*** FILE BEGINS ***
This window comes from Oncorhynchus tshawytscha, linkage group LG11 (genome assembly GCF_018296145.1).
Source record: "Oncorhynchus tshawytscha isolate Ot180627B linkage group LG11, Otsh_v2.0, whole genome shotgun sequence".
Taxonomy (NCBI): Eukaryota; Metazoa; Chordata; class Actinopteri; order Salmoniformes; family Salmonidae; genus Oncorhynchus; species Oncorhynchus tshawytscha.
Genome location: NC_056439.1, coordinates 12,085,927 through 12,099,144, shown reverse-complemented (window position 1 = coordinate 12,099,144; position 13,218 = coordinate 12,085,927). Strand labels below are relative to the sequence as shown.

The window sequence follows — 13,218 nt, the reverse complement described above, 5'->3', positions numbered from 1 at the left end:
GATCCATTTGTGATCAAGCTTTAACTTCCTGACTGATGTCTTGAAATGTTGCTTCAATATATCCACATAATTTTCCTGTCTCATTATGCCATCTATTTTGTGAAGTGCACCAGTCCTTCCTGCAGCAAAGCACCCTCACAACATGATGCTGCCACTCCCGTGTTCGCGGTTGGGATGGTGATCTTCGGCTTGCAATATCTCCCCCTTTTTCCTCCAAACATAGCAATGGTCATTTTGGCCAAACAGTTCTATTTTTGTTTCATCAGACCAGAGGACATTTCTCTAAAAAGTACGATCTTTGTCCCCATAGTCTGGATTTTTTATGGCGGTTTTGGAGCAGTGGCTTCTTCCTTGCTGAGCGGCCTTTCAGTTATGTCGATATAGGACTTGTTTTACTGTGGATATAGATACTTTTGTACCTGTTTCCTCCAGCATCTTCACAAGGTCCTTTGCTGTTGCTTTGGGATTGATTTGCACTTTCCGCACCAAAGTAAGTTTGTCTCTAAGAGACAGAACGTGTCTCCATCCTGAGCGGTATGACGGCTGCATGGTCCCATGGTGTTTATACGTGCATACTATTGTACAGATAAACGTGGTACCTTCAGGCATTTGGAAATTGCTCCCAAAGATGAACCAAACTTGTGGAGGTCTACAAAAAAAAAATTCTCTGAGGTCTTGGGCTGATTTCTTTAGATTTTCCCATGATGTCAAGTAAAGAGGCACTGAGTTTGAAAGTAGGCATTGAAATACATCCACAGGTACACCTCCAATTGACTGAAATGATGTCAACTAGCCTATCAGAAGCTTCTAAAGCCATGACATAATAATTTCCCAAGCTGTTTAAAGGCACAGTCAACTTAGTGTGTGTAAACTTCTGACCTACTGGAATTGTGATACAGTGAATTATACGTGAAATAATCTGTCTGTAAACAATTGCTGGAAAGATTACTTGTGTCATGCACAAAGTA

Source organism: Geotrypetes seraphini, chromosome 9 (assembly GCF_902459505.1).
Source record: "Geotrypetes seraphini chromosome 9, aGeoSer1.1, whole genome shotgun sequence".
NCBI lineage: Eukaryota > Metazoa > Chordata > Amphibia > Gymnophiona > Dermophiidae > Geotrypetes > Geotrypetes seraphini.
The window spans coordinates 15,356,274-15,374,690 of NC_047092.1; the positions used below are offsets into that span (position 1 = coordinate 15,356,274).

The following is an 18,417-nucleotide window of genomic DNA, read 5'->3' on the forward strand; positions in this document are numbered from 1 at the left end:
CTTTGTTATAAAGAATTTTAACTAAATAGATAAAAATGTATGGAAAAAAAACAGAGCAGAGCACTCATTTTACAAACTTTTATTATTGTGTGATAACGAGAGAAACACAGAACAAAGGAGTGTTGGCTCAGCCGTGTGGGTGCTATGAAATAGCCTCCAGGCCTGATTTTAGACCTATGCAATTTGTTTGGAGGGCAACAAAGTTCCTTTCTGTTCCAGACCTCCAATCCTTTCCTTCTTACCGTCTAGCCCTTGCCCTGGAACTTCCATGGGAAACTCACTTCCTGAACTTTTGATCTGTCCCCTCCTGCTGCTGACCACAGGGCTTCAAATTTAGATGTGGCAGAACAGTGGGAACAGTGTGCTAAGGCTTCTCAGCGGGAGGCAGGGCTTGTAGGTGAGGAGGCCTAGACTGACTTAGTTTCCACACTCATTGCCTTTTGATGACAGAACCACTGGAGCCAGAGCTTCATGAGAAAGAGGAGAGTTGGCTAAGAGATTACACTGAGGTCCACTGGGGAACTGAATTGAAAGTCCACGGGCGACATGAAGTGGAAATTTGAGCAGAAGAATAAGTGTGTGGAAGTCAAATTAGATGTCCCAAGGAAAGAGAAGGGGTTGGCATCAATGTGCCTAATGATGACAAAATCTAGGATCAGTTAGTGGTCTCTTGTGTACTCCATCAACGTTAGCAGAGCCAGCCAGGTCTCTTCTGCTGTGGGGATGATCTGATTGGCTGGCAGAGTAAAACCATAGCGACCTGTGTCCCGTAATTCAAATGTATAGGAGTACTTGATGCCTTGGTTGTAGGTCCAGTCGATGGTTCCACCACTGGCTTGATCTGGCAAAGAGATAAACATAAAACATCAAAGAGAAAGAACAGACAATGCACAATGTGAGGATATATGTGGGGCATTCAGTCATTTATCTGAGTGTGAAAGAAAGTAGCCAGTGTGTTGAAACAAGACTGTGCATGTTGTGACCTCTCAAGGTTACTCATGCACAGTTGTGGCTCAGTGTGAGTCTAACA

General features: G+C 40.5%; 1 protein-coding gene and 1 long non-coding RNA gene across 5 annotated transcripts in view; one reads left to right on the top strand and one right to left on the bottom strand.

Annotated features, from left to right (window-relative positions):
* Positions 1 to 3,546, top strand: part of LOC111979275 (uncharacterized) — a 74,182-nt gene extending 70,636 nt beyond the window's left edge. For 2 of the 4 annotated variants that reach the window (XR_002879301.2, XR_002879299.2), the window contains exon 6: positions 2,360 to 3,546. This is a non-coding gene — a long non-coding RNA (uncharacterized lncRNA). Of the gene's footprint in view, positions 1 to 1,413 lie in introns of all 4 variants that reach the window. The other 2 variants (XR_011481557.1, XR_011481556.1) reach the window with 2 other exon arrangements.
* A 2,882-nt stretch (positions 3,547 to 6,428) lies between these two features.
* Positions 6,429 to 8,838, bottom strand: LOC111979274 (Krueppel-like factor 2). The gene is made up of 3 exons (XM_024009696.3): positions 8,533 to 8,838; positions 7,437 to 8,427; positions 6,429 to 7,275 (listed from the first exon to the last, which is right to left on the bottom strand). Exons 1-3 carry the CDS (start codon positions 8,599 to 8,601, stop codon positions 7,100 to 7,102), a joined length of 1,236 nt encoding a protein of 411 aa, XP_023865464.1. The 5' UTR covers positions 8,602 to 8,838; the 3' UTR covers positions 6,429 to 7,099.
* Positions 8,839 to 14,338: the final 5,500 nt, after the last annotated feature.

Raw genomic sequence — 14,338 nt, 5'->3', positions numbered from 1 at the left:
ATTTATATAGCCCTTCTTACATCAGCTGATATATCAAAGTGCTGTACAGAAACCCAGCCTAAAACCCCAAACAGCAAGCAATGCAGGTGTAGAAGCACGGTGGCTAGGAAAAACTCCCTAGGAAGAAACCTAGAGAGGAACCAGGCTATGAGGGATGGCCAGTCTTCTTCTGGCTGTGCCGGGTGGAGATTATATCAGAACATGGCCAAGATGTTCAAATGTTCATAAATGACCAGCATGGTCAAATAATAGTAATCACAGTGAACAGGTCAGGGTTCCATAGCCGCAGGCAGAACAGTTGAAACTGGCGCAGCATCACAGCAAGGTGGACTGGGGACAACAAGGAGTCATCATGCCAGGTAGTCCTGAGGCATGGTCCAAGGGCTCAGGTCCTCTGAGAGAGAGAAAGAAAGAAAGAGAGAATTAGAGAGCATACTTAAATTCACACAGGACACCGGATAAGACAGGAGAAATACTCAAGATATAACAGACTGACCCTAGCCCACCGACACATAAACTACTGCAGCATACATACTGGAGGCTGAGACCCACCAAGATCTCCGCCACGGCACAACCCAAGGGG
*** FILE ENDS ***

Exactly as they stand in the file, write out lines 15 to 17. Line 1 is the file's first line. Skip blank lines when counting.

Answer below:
* Positions 1 to 3,546, top strand: part of LOC111979275 (uncharacterized) — a 74,182-nt gene extending 70,636 nt beyond the window's left edge. For 2 of the 4 annotated variants that reach the window (XR_002879301.2, XR_002879299.2), the window contains exon 6: positions 2,360 to 3,546. This is a non-coding gene — a long non-coding RNA (uncharacterized lncRNA). Of the gene's footprint in view, positions 1 to 1,413 lie in introns of all 4 variants that reach the window. The other 2 variants (XR_011481557.1, XR_011481556.1) reach the window with 2 other exon arrangements.
* A 2,882-nt stretch (positions 3,547 to 6,428) lies between these two features.
* Positions 6,429 to 8,838, bottom strand: LOC111979274 (Krueppel-like factor 2). The gene is made up of 3 exons (XM_024009696.3): positions 8,533 to 8,838; positions 7,437 to 8,427; positions 6,429 to 7,275 (listed from the first exon to the last, which is right to left on the bottom strand). Exons 1-3 carry the CDS (start codon positions 8,599 to 8,601, stop codon positions 7,100 to 7,102), a joined length of 1,236 nt encoding a protein of 411 aa, XP_023865464.1. The 5' UTR covers positions 8,602 to 8,838; the 3' UTR covers positions 6,429 to 7,099.